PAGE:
History

Fact Explanation
Enlargement of wrists and ankles [1] Due to widening of the distal end of the metaphysis as a result of thickening of the growth plate due to decreased calcification [2]
Bowing of distal radius and ulna (coxa vera) [1], [3] The posterior bowing of the distal tibia and deformities of the forearms are more commonly seen in infants [1]
Lateral bowing of femur and tibia (genu valgum and varum) [1], [3] Varus deformity is seen in a toddler who's just started to walk where as valgus deformity is seen in an older child. [1]
Windswept deformity (valgus deformity of one leg and varus deformity of the other) [1], [3] This is seen in an older child with weight bearing [1]
Leg pain and fractures [2], [3] Due to decreased bone mineralization [2]
Muscle weakness (especially proximal) [2], [3] Due to decreased muscle tone owing to reduced calcium level [1]
Delayed motor milestones [1] , [3] Due to decreased muscle tone owing to reduced calcium level [1]
Delayed dentition; caries [2], [3] Hypoplasia of the dental enamel is a typical finding of rickets due to hypocalcaemia whereas dental abscesses occur more often in phosphotaemic rickets [1]
Seizures [2], [3] Due to hypocalcaemia [2]
Tetany [2], [3] Due to hypocalcaemia [2]
Stridor due to laryngeal spasm [2], [3] Due to hypocalcaemia [2]
Respiratory infections [2], [3] Softening of the ribs impairs air movement and predisposes patients to atelectasis or collapse of alveoli which increases the risk of pneumonia [2]
Failure to thrive [2] Children with rickets are prone to recurrent infections and associated nutritional deficiency [1]
Alopecia [2] This is seen in vitamin D–dependent rickets type 2 [2]
References
  1. SAHAY M, SAHAY R. Renal rickets-practical approach. Indian J Endocrinol Metab [online]. 2013;17(Suppl1):S35-S44 [viewed on 21st April]. Available from http://www.ncbi.nlm.nih.gov/pmc/articles/PMC3830358/
  2. GREENBAUM, Larry A. Rickets and hypervitaminosis D. In KLIGEMAN, Robert M, BEHRMAN, Richard E, JENSON, Hal B and STANTON, Bonita F. Nelson textbook of Paediatrics. 18th ed. Philadelphia: Saunders Elsevier, 2007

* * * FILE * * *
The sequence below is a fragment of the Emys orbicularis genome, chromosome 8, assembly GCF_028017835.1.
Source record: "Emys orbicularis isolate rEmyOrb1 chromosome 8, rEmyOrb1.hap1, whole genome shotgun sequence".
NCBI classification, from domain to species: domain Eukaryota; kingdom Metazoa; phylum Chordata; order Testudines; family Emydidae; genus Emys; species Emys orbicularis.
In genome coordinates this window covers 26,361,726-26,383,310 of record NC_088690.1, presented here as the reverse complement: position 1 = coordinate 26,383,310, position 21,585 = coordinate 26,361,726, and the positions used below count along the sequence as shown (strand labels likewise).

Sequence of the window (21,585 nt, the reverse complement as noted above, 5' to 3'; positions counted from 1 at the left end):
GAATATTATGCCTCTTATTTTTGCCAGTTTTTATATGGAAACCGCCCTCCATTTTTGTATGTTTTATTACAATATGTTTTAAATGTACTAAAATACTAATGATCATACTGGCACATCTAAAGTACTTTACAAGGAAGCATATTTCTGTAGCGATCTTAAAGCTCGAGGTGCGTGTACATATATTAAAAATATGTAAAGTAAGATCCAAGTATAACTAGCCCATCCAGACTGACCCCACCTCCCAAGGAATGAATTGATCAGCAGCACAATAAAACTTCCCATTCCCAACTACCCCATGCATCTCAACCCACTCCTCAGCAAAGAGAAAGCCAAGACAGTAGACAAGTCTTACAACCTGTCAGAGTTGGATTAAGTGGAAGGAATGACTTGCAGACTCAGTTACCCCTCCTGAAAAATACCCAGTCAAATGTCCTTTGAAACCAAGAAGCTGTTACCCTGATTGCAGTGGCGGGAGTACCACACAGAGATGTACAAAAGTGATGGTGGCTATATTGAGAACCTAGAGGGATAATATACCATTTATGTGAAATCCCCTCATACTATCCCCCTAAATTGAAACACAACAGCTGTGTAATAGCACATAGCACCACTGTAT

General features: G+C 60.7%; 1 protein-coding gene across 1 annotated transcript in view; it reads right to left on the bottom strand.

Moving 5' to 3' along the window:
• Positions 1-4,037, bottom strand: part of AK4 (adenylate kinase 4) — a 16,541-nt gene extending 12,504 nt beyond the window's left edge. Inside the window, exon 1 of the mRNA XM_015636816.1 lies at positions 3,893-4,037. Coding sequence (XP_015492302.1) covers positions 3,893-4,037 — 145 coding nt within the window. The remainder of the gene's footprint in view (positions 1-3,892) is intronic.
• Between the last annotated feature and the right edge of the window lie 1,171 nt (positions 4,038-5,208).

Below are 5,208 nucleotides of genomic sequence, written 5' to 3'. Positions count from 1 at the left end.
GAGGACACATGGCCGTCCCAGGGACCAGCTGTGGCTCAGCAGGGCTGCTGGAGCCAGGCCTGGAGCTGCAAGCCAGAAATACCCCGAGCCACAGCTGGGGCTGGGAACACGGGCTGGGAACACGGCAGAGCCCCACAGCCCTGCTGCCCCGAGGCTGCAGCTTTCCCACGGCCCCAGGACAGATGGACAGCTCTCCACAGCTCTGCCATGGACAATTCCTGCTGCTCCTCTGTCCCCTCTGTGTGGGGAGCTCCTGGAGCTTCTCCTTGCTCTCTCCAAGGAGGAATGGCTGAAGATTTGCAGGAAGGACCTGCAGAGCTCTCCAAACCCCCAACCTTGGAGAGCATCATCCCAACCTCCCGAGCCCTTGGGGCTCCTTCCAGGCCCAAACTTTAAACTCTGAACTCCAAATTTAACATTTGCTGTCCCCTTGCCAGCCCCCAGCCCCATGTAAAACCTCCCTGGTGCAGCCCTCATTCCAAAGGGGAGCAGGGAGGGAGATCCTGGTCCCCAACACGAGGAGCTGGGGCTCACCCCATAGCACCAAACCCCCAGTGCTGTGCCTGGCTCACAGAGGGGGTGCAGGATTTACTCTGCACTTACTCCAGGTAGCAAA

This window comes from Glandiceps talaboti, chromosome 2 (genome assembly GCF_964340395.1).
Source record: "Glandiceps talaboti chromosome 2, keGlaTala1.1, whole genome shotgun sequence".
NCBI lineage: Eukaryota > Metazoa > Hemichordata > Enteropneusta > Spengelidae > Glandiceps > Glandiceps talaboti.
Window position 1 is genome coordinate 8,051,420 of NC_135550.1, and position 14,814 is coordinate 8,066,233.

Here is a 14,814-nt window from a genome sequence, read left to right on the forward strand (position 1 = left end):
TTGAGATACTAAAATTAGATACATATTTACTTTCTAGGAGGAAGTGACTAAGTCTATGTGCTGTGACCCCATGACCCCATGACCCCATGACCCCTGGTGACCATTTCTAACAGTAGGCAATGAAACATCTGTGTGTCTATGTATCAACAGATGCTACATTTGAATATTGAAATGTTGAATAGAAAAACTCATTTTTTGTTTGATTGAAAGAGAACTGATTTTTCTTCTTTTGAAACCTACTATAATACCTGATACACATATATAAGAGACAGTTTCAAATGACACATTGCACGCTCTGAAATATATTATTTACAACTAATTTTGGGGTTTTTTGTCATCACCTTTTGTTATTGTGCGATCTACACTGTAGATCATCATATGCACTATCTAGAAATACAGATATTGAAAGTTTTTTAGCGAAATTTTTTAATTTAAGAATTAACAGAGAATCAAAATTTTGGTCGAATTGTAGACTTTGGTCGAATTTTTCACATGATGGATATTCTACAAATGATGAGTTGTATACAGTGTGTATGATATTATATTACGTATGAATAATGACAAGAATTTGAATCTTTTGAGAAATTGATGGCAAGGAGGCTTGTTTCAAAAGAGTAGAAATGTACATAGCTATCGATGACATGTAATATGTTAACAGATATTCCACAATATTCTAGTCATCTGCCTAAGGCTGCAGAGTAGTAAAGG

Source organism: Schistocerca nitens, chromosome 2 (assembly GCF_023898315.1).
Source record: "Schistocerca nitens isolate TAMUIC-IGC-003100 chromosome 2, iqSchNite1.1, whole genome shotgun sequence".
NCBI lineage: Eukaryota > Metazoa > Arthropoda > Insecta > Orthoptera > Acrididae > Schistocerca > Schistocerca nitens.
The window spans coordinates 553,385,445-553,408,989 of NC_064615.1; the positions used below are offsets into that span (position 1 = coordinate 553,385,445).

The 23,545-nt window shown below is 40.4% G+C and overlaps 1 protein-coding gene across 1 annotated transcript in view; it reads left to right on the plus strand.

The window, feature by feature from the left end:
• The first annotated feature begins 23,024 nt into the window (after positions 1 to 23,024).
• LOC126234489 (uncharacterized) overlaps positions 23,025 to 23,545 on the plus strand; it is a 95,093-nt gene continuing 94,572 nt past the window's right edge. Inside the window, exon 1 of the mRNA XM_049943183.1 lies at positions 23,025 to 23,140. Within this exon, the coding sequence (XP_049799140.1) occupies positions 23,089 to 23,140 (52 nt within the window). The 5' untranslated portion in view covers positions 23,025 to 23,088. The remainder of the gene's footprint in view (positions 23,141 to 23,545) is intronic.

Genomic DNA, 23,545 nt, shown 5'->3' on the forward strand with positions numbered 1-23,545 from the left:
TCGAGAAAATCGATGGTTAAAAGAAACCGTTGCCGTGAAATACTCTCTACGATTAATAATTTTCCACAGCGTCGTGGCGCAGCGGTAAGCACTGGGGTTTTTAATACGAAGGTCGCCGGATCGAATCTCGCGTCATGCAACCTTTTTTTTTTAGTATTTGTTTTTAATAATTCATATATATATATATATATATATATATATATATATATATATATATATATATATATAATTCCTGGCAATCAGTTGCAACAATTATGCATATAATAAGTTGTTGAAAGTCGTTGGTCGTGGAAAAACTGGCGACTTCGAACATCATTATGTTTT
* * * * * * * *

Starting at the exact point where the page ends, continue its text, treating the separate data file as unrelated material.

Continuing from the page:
3. HOLICK MF. Resurrection of vitamin D deficiency and rickets. J Clin Invest[online]. 2006;116(8):2062-72 viewed on 22nd April. Available from http://www.ncbi.nlm.nih.gov/pmc/articles/PMC1523417/

Examination

Fact Explanation
Enlargement of wrists and ankles [1] Due to widening of the distal end of the metaphysis as a result of thickening of the growth plate due to decreased calcification [2]
Bowing of distal radius and ulna (coxa vera) [1], [5] The posterior bowing of the distal tibia and deformities of the forearms are more commonly seen in infants [1]
Lateral bowing of femur and tibia (genu valgum and varum) [1], [5] Varus deformity is seen in a toddler who's just started to walk where as valgus deformity is seen in an older child. [1]
Windswept deformity (valgus deformity of one leg and varus deformity of the other) [1] This is seen in an older child with weight bearing [1]
Deformities of the back: scoliosis, kyphosis, lordosis [2] Due to skeletal changes [2]
Craniotabes [2] ,[5] This is due to softening of the cranial bones, which can be detected by applying pressure at the occiput or over the parietal bones. The sensation is similar to the feel of pressing into a table tennis ball and then releasing.[2]
Parietal and frontal bossing with caput quadratum [1], [5] Due to skeletal changes [2]
Delayed fontanelle closure [2], [5] Due to skeletal changes [2]
Craniosynostosis [2] Due to skeletal changes [2]
Rachitic rosary [2], [5] This is widening of the costochondral junctions results in a rachitic rosary; this feels like the beads of a rosary when felt along the costochondral junctions. [2]